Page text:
9 a.m.

Blue Hen Café

Breakfast begins at the bar of this kitschy, farm-inspired eatery in St. Augustine. Sumptuous combinations stand out on the menu, from brioche French toast to blue crab quiche. I opt for chicken and buttermilk biscuits, served with slaw and peach butter. The portion size is substantial and a candidate for splitting. Stamped tissue paper and streamers drape from the ceiling in this festive environment, and a hodgepodge of roosters and other vintage items are scattered throughout.


10 a.m.

ACCORD Civil Rights Museum

This museum, a 10-minute walk through a residential section of the historic downtown, is a must-see. It opened on July 2, 2014, the 50th anniversary of the signing of the Civil Rights Act, and pays tribute to the sacrifices and accomplishments of those who championed equality and human rights. Located in the area’s first nonsegregated medical and dental clinic, the museum is rich with demonstration documents, tributes to leaders and other 1960s-era artifacts. I spend over an hour absorbing the role our region played during this pivotal point in our nation’s history.


11:30 a.m.

Moses Creek Conservation Area

As I continue south along U.S. 1, chain-anchored shopping centers give way to vegetation. I take a hard left on State Road 206, and arrive at the west trailhead of Moses Creek Conservation Area. I explore the canopied trail and make a note to return when I can dedicate the better part of a day to discover the various natural communities here, including scrub, freshwater tidal swamp and estuarine tidal marshes.


1 p.m.

Smokin’ D’s BBQ

I back peddle a couple miles and pay my respects to this award-winning barbecue joint, which serves smoked pork, turkey, ribs and brisket. But don’t forget cash; It’s the only thing accepted here. These guys are serious about their product, but they don’t take themselves too seriously. Employees T-shirts declare: In 1979, I smoked pot. Now I smoke pork. On this particular Saturday afternoon, the parking lot is full. Diners stream out with paper bags of proteins by the pound. I order a chopped pork sandwich and claim a seat on a tree stump, outside to enjoy the brown bag’s contents.


2:30 p.m.

Florida Agricultural Museum

Located another nine miles to the south off U.S. 1, this restored early 20th century pioneer homestead is the remnants of a citrus farm. I tour workers’ tiny houses, a granary and a dairy barn, and meet some of the museum’s residents, including Florida Cracker cattle and the ancestors of Spanish horses.


4 p.m.

Florida Heritage Crossroads

I backtrack on U.S. 1 and head west on County Road 204, scanning alongside the perimeter for the Old Brick Road (Old Dixie Highway), the longest continuous nine miles of original brick road in the southeastern United States. This desolate road, the last stretch of Florida’s oldest commercial highway, is best traveled with an off-road vehicle. I drive about as fast as I would in a snowdrift, being careful to avoid the occasional large rocks, ingrown tree branches and bricks that heave up from the road’s spine. The landscape alternates between rows of pines and fields of harvested trees. A sign denotes Espanola, long-forgotten quiet open land that once was one of the economic epicenters of Flagler’s brisk timber and turpentine production.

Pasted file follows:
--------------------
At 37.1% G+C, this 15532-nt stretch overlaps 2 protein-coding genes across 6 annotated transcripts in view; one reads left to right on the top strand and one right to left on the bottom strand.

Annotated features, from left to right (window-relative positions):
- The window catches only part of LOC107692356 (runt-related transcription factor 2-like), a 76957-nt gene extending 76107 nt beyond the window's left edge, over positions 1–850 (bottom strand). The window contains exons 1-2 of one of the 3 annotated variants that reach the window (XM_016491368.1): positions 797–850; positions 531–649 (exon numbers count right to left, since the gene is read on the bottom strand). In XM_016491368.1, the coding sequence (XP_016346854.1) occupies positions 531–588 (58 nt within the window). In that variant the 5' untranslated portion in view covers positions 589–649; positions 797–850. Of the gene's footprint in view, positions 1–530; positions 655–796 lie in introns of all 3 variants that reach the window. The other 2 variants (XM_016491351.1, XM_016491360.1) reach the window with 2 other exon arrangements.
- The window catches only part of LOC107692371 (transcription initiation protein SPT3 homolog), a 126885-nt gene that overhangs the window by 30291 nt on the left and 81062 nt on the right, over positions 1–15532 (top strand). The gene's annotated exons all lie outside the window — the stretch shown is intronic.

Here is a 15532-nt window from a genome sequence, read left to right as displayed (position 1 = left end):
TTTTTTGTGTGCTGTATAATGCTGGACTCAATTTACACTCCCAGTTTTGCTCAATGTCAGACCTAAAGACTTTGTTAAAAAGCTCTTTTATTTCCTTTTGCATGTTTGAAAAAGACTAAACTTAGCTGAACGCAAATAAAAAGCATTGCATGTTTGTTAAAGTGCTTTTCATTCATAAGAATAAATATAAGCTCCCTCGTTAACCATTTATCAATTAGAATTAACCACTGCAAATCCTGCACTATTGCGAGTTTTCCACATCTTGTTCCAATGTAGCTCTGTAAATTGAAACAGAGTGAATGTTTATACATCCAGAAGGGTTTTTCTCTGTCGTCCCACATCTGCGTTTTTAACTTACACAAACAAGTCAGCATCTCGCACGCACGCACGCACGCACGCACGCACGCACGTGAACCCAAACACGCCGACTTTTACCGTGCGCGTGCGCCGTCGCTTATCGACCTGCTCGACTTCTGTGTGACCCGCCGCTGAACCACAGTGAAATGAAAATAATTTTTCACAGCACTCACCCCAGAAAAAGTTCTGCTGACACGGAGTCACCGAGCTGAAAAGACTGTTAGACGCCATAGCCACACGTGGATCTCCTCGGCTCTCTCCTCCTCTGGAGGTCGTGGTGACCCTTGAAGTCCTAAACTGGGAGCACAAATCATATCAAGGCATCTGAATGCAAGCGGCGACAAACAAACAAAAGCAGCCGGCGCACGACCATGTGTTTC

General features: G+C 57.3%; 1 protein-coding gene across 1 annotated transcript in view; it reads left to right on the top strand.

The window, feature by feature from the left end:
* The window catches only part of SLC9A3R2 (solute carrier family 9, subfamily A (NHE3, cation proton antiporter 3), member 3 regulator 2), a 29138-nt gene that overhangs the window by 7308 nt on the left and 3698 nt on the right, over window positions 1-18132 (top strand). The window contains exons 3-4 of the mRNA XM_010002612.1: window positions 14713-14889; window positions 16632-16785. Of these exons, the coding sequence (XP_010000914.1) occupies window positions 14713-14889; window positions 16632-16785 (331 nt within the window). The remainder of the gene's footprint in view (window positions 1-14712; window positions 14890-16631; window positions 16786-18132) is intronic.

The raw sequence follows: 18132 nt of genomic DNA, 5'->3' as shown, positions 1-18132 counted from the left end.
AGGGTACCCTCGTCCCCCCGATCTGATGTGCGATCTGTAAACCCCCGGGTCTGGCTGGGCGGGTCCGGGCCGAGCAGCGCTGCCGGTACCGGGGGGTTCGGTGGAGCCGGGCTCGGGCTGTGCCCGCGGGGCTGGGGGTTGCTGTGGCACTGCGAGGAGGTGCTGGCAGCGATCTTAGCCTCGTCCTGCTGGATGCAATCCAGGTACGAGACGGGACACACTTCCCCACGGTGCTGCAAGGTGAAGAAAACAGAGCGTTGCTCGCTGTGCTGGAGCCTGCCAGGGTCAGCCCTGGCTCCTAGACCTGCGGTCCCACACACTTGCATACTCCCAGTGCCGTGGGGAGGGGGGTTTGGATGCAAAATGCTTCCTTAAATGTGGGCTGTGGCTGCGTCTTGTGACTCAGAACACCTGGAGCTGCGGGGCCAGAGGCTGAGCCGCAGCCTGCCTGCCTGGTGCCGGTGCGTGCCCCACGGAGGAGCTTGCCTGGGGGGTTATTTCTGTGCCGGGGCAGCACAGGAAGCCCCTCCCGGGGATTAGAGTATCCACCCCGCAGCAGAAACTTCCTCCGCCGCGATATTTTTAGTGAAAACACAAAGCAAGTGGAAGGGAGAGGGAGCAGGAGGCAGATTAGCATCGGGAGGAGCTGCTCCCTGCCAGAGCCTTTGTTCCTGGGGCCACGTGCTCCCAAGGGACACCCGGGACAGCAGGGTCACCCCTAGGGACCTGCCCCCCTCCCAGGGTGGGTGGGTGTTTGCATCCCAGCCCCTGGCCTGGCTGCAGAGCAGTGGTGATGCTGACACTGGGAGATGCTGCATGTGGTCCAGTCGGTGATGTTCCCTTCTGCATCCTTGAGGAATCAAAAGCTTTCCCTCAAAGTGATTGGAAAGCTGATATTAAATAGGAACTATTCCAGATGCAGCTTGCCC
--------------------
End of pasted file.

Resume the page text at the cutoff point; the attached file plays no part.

5 p.m.


The road proceeds toward Bunnell, one of the oldest communities in east Florida and a link to the state’s rail industry. Here, I stroll past craftsman homes named after the area’s founding leaders and fetch an early dinner at Bantam Chef, a throwback fish and chips walk-up and order restaurant. I opt for the Famous Fish Sandwich, a heaping portion of fried Alaskan Pollock sandwiched between pancake-sized buns and served with a generous helping of Southern hospitality.




7:30 p.m.

Flagler Beach

Due east on State Road 100, the quiet town quickly transitions into commercial development around Flagler Beach. The shoreline is an anthill of activity, between sunbathers catching late afternoon rays and the biker crowd gearing up for evening revelry. Throngs of parents and children huddle around Sally’s Ice Cream. They have the right idea, so I join them. With more than 40 ice cream flavors, plus a slew of sundaes, cones with various treatments and hot eats, there’s something for everyone. Two scoops of vanilla peanut butter satisfy my craving. I make my way onto the pier, lined with anglers hoping to retrieve flounder, black drum or whiting, and finish my sweet treat before twilight eclipses the smoldering horizon.


Joy rides are good for the soul! Each month we will give you a tailored itinerary for a perfect driving day trip through the First Coast. Photograph your copy of the magazine at each stop and post on Instagram with tags @firstcoastmag and #fcjoyride to enter the First Coast Joy Ride contest to win a souvenir prize from your joy ride!